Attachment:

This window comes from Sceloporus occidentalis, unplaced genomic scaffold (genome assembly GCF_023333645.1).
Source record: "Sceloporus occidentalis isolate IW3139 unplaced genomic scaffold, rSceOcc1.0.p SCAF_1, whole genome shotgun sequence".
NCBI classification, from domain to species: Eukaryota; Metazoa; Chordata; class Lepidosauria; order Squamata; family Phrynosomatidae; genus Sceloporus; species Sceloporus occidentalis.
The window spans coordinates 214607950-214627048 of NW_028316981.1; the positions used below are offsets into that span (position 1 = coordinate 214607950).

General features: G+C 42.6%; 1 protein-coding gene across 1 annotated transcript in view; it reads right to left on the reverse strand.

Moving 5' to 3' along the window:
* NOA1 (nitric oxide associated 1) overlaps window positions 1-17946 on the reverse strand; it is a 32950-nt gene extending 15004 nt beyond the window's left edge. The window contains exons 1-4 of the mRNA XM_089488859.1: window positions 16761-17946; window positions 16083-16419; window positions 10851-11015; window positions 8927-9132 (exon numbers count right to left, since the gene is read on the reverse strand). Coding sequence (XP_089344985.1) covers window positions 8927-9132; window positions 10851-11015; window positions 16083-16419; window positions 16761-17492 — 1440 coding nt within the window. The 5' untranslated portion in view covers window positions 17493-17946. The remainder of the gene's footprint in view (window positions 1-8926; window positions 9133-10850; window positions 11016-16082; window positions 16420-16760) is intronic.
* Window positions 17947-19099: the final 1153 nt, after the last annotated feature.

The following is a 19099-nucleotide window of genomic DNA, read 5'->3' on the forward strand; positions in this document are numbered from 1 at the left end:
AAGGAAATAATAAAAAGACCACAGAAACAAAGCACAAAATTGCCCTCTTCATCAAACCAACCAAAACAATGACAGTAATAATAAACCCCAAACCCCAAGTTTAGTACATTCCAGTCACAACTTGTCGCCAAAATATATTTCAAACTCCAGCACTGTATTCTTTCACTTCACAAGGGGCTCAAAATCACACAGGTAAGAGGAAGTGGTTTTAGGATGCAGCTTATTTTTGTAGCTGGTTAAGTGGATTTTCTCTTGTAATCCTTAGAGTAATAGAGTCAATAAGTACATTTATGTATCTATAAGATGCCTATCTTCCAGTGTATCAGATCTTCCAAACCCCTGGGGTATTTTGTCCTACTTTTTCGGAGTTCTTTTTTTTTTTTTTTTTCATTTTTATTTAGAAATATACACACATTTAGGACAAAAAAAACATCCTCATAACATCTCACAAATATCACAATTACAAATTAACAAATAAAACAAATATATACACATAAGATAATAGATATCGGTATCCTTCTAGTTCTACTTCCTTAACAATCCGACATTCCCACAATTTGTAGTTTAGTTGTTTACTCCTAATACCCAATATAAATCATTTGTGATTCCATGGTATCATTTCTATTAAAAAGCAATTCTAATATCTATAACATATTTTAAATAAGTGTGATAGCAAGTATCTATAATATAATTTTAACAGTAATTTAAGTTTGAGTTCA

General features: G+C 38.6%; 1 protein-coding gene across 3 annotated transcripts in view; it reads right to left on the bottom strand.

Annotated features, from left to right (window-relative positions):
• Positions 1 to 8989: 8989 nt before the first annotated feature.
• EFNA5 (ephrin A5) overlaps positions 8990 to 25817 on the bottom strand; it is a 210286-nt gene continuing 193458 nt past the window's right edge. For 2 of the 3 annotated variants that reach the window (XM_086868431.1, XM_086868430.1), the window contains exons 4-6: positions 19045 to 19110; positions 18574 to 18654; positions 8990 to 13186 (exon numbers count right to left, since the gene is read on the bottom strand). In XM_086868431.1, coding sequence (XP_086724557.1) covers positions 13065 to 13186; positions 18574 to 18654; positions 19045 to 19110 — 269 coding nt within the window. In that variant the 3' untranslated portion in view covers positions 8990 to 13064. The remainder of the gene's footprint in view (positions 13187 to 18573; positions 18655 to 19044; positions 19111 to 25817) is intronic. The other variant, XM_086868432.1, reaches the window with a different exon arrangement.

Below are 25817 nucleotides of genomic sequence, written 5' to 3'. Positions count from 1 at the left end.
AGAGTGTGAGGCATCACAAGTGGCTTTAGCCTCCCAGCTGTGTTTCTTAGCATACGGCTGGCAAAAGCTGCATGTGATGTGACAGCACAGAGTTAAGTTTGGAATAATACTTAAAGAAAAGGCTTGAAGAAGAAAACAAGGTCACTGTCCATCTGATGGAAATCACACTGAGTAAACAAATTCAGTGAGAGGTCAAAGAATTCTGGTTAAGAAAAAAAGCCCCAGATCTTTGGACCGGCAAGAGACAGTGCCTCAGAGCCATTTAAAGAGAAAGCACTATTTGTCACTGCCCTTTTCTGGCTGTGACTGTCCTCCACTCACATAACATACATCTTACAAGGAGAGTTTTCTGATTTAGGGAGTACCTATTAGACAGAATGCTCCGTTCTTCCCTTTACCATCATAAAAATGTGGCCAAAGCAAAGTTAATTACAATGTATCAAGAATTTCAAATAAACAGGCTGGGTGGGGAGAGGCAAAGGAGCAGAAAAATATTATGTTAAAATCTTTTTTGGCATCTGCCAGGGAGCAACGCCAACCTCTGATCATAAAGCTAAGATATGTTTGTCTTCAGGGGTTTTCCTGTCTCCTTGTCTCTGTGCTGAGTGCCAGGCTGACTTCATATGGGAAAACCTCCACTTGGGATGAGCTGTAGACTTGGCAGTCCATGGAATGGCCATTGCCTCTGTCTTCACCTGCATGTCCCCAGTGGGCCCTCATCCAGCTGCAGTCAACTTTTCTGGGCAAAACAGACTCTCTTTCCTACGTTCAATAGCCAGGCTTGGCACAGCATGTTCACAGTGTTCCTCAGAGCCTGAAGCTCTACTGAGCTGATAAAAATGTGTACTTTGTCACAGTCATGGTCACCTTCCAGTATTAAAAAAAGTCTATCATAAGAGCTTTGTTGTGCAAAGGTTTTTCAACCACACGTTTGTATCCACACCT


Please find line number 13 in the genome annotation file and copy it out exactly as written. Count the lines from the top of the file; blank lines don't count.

• Positions 1 to 8989: 8989 nt before the first annotated feature.